By Debby Shulman
Application season is upon us. High school seniors everywhere are deep in thought, trying to figure out where they want to attend college and how they are going to make that happen. The process has certainly changed since most of us applied and it has become a full-time business for people like me.
I am a full-time college essay consultant (or strategist, if you wax political). With over 60 students, I am blessed to work with some wonderful teens. But what I am seeing this year in terms of worry, insecurity, and lack of self-esteem is beyond anything I have been witness to over the years. I was struggling to understand why. Finally, one of my favorite high school students, in her effort to articulate what it was that had plagued her during most of high school, blurted it out.
It’s called, FOMO.
FOMO Stands For Fear Of Missing Out
We have Facebook and Instagram to thank for that. In our day, we would have never known who was at what party, football game, or restaurant. Today, teens are instagramming where they are every second of the day. Our teens are barraged with tags, notifications and bleeps every time someone they know (and quite possibly hate) posts something. Social media’s poison—the incessant need for others to know where you are and what you are doing—is destroying our teens’ self-esteem.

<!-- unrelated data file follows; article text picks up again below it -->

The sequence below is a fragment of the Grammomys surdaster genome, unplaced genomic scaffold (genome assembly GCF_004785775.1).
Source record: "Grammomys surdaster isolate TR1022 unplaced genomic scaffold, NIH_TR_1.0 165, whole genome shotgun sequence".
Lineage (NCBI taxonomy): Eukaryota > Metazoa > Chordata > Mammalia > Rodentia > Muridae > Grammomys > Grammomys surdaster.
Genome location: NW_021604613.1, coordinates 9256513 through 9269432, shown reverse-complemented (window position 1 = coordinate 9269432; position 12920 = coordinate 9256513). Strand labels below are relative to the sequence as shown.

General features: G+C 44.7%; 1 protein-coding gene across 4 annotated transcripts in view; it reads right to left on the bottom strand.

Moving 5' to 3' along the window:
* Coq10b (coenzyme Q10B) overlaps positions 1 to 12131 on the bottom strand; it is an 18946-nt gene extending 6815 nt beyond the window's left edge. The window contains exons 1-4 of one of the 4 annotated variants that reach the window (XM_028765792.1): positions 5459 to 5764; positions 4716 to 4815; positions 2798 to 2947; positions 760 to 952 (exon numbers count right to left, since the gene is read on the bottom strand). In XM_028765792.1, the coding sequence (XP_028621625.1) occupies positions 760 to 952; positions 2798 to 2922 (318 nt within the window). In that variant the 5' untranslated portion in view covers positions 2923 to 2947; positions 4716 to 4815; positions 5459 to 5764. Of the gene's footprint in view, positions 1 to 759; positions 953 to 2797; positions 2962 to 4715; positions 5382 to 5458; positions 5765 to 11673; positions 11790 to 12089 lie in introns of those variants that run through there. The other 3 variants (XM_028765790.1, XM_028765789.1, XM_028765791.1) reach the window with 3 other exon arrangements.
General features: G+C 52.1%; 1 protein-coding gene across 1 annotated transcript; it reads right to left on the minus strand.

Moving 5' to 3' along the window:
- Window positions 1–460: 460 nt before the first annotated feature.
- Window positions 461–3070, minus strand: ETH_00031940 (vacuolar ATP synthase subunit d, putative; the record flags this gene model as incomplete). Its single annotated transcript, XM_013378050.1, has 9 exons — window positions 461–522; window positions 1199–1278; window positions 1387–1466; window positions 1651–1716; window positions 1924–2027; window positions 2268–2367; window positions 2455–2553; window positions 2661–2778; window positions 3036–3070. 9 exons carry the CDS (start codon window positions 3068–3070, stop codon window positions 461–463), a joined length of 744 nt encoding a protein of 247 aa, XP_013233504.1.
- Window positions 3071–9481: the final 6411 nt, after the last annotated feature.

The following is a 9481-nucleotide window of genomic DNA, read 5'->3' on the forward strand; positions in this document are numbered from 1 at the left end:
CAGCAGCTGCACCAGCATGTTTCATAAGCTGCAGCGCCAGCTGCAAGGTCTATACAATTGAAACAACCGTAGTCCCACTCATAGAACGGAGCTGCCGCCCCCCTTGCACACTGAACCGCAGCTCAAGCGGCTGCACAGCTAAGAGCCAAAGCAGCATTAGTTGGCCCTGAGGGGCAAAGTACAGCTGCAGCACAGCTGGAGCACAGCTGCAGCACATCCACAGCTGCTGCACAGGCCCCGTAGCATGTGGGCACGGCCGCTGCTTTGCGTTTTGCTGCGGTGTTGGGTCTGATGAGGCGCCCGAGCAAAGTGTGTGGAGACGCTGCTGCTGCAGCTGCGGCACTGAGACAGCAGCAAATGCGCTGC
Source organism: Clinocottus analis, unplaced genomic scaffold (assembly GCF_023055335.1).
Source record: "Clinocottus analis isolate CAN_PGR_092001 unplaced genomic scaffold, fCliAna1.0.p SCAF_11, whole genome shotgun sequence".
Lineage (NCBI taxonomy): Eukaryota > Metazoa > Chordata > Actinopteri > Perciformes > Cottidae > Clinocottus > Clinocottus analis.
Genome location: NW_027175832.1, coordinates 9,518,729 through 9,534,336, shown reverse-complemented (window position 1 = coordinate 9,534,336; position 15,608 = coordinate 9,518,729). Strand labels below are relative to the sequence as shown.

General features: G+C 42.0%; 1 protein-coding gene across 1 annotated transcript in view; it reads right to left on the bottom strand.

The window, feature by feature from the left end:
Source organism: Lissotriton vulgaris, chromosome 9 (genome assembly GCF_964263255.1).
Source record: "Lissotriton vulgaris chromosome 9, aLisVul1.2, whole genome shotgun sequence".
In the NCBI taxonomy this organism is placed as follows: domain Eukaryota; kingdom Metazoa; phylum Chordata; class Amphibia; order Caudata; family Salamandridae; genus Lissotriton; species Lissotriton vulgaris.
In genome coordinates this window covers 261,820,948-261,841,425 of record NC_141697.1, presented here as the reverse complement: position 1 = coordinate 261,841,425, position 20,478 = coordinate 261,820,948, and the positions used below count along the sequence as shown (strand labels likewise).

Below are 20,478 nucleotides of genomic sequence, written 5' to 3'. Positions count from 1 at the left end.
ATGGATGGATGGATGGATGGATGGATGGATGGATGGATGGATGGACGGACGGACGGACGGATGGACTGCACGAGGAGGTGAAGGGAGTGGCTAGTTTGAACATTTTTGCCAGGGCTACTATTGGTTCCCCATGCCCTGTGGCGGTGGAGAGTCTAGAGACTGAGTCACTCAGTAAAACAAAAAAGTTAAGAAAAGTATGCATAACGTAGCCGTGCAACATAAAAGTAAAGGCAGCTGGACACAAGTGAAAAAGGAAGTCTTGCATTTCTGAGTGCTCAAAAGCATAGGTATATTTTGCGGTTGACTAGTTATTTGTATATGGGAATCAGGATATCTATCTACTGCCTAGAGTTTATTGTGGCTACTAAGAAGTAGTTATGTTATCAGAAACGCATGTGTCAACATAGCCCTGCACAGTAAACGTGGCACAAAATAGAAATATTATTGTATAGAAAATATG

This poor girl was suffering. After being blown off by her group of friends, she then watched their lives unfold before her eyes. On social media. She is not the only one. Many of my students want to write about personal experiences that stem from FOMO. And while I am not averse to writing about social issues in a college application essay, I force them to reconcile what it is that made them grow from that experience. I ask them to dig deep and figure out why they felt so insecure. I ask them to explain why they believe everything they see—the façade of phony happiness. They almost always, inevitably, come back to FOMO, Fear Of Missing Out. And then they must wrestle with the time wasted watching other people’s lives.
Social Media And The Fear Of Being Left Out
Never before have I seen so many teens struggling with anxiety, issues of self-worth, and lack of confidence. They keep a watchful eye on social media and believe that their lives are not as exciting or fun as others. FOMO keeps them searching for the unattainable, the perfect social life with the perfect friends. As parents, we know this does not exist for anyone. But when we look through the eyes of our teens, we see the awfully large obstacle they must overcome.
Fear Of Missing Out is simply another manifestation of the impact social media has on our teens and their generation. It makes me sad every time I sit down with a student and hear the same tale and I am not sure how to make it right.
Debby Dresner Shulman is a private tutor and college essay consultant with a private practice in Northbrook, Illinois. Find out more at DebbyShulman.com.